Serves the Commercial Small Fleet Market of 10 – 50 Vehicles

Leasing Used: Possibilities and Pitfalls

Leasing used fleet vehicles makes sense if you are flexible with model selection, you can budget for unexpected repairs and your employees aren’t emotionally attached to their cars.

January 2009, by Annie Lubinsky & Chris Brown

You're a savvy business owner or fleet manager who wants to make every penny count. Or you're recovering from a financial setback. Perhaps you've hired an employee on temporary assignment who needs a car. All of these are reasons to consider leasing a used vehicle.

Of course, there's some risk involved. The car, van or truck will be used, so you'll need to know its history: Was it involved in an accident? Did the previous owner take good care of it? And, going forward, what can your leasing company do to ensure the car is in good shape?

While it's helpful to know you can lease used cars, the question is, should you lease them? Do the advantages outweigh the disadvantages? BF spoke to four leasing companies to gather the information you'll need to make that decision.

How It Works

For fleets that are open to the idea of used vehicle leasing, leasing companies will locate late-model, low-mileage cars from Web sites, auctions and rental car companies. After checking them out, collecting maintenance records, looking at Carfax information and reconditioning them, they offer the used car to fleets. Some leasing companies keep used vehicles in inventory; others will locate them on demand.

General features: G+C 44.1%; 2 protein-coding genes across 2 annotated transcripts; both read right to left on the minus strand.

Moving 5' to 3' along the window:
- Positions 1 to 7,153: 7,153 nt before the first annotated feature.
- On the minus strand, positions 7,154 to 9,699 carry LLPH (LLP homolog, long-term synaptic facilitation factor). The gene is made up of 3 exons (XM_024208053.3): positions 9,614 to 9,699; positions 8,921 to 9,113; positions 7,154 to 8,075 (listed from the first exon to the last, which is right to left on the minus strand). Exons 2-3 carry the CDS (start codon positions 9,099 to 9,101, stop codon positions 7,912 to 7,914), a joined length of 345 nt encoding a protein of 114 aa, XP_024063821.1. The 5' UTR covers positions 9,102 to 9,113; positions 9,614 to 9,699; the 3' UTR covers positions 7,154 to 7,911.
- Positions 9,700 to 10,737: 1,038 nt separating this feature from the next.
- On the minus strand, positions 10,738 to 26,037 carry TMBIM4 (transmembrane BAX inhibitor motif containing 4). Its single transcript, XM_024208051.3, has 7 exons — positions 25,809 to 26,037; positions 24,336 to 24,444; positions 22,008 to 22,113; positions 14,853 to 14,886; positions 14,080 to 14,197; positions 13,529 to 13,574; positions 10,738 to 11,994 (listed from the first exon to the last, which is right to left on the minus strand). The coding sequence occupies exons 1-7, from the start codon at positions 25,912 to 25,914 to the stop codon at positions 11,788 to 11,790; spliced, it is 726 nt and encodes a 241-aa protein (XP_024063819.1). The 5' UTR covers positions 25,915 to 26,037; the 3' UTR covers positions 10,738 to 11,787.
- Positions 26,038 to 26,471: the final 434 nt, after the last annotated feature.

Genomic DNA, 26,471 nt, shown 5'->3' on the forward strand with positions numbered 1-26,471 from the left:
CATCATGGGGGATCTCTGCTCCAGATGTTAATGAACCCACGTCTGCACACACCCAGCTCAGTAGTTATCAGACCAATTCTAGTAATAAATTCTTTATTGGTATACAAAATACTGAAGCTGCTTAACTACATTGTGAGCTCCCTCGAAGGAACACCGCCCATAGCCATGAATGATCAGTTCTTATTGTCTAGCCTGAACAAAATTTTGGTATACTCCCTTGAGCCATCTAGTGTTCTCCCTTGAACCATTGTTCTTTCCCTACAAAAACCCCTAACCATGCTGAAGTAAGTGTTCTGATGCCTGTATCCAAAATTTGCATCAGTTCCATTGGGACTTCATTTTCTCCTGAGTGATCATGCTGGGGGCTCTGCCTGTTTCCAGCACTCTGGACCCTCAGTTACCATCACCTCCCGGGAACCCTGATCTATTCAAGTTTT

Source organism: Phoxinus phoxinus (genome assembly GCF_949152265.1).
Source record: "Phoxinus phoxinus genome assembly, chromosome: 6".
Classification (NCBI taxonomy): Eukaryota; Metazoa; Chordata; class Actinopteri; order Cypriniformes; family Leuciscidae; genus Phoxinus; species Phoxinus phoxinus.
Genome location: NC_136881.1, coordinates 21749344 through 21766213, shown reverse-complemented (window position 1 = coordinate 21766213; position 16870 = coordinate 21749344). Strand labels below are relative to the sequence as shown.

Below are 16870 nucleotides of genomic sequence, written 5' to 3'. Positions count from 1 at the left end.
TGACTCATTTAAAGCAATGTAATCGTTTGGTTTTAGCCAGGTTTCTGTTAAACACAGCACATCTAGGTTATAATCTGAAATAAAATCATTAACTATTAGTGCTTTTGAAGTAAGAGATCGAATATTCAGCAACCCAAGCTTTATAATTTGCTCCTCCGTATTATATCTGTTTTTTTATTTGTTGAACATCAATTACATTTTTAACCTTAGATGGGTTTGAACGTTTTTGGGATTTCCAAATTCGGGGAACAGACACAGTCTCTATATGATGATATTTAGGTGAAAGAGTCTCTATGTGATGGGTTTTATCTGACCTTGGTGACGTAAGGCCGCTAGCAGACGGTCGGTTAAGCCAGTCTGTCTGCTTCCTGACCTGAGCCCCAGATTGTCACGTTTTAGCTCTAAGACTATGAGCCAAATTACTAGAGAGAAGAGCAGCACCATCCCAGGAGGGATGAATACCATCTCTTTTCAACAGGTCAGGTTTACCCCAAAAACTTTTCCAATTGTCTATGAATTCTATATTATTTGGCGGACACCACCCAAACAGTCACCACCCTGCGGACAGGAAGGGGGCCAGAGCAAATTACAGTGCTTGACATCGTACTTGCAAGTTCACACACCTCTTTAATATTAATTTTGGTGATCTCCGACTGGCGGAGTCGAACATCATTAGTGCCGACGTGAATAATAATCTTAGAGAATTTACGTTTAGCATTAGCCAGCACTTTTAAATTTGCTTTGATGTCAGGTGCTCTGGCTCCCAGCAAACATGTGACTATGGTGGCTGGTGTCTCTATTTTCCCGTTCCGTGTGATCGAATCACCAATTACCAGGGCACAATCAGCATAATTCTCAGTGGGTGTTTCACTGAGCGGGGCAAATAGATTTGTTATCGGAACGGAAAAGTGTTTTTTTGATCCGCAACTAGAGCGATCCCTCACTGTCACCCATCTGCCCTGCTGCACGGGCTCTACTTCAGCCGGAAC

Ben Carfrae, CVLE, of Ruan Car Leasing in Urbandale, Iowa, has one client with a fleet of 75 cars—all used. "With 75 used cars, you have to rotate the stock and have a new vehicle ready for them when one of theirs reaches 60,000 to 65,000 miles," he says. "We're constantly looking for cars for them."

Tim Lewis, managing partner of Central Sales & Leasing in Los Angeles, Calif., adds, "We'll call our clients if we find a nice used unit: 'I've got an F150; do you want it?'"

Leasing companies have experience locating used cars, but it may take a while to find a particular model in excellent condition. "A new car can be ordered to specification, but not a used car. It takes time to find the right used car," says Jeff Barron of Ellis Brooks Leasing Inc. in San Francisco, Calif.

Still, if a business owner or fleet manager doesn't need the vehicle immediately, it never hurts to ask for the leasing company to keep an eye out for the desired model.

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